yeppers...but that one if the alaskan gulf has me worried
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Quoting 451. ncstorm:
144 hours
ncstorm you'll be getting some of erin huh..stay safe up there.
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Quoting 446. StormTrackerScott:


Rare to see a trough this deep in August.



5840m heights over the Mississippi Valley is rare? Ok.
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I wonder what size Erin will be comes Friday..right now it looks small and compact..we in tampa bay need to keep a good eye on this system this week,maybe we get some impacts
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144 hours
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Quoting 440. seminolesfan:


Trying to piece together a multi-model long range outlook, while documenting the model variances, and wording your forecast to be as non-committal as possible while using data from the 7 day outputs is TOTALLY the same thing as posting OMINOUS pictures of ONE output nearing the 14 day time period without any analysis whatsoever.

Sheesh, nrti. Forest for the trees...forest for the trees...


Mainly pointing at the user who said models are no good after 120 hours. I agree that timeframes in the 2xx and 3xx are in the twilight zone and should only be used for looking at a general pattern and not specific features. However models are showing improving skill in the 6-7 day timeframe.
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Quoting 411. unknowncomic:
What is that to the east of Florida?


Looks like a ULL WAY out in the Atlantic, shouldn't affect any devlopment in the Caribbean or Gulf.
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Quoting 435. ricderr:
thank you largo...boys and girls....we have a blob....i expect at least a dozen pics from the various sources posted within the hour
And then 92L --> TD 5 --> TS Erin...Hurricane Erin? I guess we will find out in 5 days. Exciting times ahead in this blog that is for sure.
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Quoting 438. ncstorm:
120 hours


Rare to see a trough this deep in August.

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Lower Resolution 60 km. Experimental FIM-7:

Member Since: June 30, 2013 Posts: 12 Comments: 8323
Quoting 429. MississippiWx:


Well, the Euro does run it inland before it has any opportunity to develop. It also keeps it buried in the BOC.


Whatever happens it looks like some much cooler weather is heading your way. Well if you call 84 cooler with lows in the 60's.
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FIM has a 65 mph TS making landfall.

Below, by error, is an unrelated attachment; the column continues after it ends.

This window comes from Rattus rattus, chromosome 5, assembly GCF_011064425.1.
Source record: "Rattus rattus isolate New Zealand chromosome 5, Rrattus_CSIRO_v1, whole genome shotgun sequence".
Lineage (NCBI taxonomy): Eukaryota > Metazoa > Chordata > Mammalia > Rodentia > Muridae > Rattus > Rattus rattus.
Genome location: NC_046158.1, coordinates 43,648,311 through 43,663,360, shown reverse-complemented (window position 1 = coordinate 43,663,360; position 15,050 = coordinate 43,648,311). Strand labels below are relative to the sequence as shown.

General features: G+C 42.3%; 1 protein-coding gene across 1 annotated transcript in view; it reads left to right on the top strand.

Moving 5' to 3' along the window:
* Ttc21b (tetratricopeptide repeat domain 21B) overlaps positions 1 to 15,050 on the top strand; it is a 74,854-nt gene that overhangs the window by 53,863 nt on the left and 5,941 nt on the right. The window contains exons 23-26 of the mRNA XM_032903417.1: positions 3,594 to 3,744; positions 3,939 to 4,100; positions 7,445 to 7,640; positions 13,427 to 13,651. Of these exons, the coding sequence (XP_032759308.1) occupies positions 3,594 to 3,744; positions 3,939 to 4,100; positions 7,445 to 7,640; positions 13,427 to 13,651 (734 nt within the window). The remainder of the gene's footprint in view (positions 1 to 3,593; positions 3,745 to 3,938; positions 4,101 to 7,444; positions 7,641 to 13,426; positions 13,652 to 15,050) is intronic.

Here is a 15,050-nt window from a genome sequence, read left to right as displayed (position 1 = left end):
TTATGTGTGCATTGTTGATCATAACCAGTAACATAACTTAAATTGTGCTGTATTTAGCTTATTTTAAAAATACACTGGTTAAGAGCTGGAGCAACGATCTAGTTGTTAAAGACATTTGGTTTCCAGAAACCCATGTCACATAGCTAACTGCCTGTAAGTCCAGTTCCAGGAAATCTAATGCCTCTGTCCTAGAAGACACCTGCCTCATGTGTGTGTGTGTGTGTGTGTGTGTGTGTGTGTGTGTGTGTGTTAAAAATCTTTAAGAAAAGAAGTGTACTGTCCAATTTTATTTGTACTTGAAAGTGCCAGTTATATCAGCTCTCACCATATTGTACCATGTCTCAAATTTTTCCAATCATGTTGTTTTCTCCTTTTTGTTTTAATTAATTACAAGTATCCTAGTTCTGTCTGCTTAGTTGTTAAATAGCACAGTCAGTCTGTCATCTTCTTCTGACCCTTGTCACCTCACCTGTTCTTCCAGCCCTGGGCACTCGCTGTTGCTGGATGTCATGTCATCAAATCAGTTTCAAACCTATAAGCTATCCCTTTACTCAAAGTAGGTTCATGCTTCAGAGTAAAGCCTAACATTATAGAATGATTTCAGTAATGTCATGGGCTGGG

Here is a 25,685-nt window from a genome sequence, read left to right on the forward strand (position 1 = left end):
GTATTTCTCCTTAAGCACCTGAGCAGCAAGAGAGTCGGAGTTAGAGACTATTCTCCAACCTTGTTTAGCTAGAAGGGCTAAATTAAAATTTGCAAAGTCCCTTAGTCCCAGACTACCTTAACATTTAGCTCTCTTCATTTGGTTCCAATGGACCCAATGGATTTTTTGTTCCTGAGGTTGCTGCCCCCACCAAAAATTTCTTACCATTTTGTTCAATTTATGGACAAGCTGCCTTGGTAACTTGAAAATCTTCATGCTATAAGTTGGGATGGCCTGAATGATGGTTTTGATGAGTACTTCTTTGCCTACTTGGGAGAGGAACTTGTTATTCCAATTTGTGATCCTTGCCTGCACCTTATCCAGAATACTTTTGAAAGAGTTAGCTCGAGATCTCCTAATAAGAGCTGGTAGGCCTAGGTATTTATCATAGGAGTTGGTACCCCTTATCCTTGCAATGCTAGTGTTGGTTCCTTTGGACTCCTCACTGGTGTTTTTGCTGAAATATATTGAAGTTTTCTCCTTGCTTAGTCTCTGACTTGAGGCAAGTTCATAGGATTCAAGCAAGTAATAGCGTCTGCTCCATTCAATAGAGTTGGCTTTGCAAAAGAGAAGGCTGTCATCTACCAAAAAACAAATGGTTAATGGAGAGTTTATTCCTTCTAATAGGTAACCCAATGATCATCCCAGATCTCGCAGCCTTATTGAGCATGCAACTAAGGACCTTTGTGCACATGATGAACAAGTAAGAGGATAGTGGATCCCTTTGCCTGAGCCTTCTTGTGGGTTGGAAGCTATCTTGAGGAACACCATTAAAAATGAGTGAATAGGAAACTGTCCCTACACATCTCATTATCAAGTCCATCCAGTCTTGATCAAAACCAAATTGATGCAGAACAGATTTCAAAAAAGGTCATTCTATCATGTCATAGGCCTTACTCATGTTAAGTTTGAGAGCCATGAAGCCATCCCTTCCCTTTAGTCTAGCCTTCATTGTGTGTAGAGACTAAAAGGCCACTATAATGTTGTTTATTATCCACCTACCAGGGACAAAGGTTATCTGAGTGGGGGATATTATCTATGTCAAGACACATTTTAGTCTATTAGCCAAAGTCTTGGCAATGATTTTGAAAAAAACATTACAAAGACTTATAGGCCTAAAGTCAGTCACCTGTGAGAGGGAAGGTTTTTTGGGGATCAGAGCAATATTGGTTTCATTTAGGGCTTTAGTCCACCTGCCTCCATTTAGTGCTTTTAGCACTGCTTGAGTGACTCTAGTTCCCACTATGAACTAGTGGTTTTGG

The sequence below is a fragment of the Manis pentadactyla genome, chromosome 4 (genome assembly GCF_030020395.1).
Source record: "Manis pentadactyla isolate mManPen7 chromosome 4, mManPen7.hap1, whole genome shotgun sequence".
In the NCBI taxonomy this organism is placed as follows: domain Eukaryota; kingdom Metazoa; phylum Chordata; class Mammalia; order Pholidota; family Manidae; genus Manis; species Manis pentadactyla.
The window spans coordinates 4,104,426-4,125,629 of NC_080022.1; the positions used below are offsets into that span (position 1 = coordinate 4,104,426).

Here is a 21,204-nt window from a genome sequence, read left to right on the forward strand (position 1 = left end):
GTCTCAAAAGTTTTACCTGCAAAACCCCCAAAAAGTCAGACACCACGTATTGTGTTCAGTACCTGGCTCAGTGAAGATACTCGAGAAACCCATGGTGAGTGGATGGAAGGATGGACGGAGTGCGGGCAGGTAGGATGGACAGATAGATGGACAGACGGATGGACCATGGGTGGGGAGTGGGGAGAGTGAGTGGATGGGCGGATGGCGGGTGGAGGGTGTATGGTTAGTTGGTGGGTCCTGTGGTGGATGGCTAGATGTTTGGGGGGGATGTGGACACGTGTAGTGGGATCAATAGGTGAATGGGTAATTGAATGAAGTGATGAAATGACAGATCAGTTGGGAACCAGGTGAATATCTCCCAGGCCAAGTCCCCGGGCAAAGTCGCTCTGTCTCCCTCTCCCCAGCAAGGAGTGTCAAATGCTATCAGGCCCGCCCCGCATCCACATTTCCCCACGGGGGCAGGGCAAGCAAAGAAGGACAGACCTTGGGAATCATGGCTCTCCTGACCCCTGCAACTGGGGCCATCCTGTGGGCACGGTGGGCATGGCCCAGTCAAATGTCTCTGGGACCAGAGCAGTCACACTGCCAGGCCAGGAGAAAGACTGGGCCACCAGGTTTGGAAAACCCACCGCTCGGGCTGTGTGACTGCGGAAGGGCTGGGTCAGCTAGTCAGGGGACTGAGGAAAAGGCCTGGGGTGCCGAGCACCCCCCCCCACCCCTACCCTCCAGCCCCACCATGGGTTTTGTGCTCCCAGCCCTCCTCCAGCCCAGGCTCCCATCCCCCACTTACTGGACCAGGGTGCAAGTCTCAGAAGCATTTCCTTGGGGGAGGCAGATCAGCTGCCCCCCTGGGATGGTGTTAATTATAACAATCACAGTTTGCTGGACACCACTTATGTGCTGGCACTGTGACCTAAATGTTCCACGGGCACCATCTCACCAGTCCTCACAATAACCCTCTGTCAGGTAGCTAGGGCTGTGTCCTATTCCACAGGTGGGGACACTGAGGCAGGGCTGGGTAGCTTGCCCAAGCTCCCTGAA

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Quoting 430. opal92nwf:
Ok, I know I said that I wouldn't post anything until a storm arises, but this is not tropics related and I really want to share this.

Don't you just love it when they say there is a 20% chance of rain and you get this! :D

I won't post about anything in the tropics until something materializes.


I think this year for our area we should add 50% on top of whatever forecast they give which means today we really have about a 70% chance of getting rain.
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Using NCEP Cyclogenesis tracker the GFS has higher winds than the CMC, which has the lower pressure.


TG 0020 2013081212_F072_194N_0868W_FOF 2013081212 03 GFSO 126 300N 855W 46 1009


TG 0018 2013081212_F036_167N_0811W_FOF 2013081212 03 CMC 126 291N 881W 44 993

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Quoting 405. nrtiwlnvragn:
They must have peaked at models past 120 hours.........


Trying to piece together a multi-model long range outlook, while documenting the model variances, and wording your forecast to be as non-committal as possible while using data from the 7 day outputs is TOTALLY the same thing as posting OMINOUS pictures of ONE output nearing the 14 day time period without any analysis whatsoever.

Sheesh, nrti. Forest for the trees...forest for the trees...
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meanwhile the cold front with ITS rains...........
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Jeff co-founded the Weather Underground in 1995 while working on his Ph.D. He flew with the NOAA Hurricane Hunters from 1986-1990.